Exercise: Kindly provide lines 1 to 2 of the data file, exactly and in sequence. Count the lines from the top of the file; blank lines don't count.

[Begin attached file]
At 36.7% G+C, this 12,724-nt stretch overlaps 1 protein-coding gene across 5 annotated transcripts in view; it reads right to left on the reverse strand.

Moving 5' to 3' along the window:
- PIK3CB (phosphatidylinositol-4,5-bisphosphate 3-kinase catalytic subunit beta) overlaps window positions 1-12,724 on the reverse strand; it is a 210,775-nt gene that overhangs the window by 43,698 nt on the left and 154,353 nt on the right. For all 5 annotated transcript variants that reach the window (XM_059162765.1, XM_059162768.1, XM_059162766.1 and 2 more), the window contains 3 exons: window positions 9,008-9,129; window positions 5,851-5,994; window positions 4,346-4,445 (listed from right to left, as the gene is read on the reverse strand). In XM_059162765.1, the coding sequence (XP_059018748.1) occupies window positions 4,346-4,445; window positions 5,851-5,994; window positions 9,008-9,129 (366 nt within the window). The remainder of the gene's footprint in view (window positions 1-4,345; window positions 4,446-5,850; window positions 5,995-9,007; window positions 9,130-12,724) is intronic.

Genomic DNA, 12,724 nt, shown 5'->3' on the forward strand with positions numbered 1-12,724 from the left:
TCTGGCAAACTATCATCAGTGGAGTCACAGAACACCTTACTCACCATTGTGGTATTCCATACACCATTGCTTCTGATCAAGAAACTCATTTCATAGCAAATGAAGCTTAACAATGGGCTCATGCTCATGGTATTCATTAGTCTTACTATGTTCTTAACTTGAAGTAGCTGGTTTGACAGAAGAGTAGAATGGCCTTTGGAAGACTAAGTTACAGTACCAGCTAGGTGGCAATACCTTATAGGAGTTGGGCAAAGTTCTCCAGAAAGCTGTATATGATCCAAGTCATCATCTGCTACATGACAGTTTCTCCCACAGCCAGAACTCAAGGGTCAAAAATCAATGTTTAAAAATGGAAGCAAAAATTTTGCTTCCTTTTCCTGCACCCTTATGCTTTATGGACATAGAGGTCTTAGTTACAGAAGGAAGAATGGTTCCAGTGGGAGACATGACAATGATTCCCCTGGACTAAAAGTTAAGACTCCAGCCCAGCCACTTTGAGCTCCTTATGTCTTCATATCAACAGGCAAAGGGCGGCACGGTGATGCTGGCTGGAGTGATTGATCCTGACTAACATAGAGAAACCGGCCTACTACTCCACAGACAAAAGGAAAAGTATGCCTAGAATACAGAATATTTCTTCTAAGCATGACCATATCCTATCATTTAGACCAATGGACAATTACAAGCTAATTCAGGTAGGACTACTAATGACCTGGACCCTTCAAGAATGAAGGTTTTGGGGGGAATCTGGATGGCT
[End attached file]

At 36.7% G+C, this 12,724-nt stretch overlaps 1 protein-coding gene across 5 annotated transcripts in view; it reads right to left on the reverse strand.

Moving 5' to 3' along the window: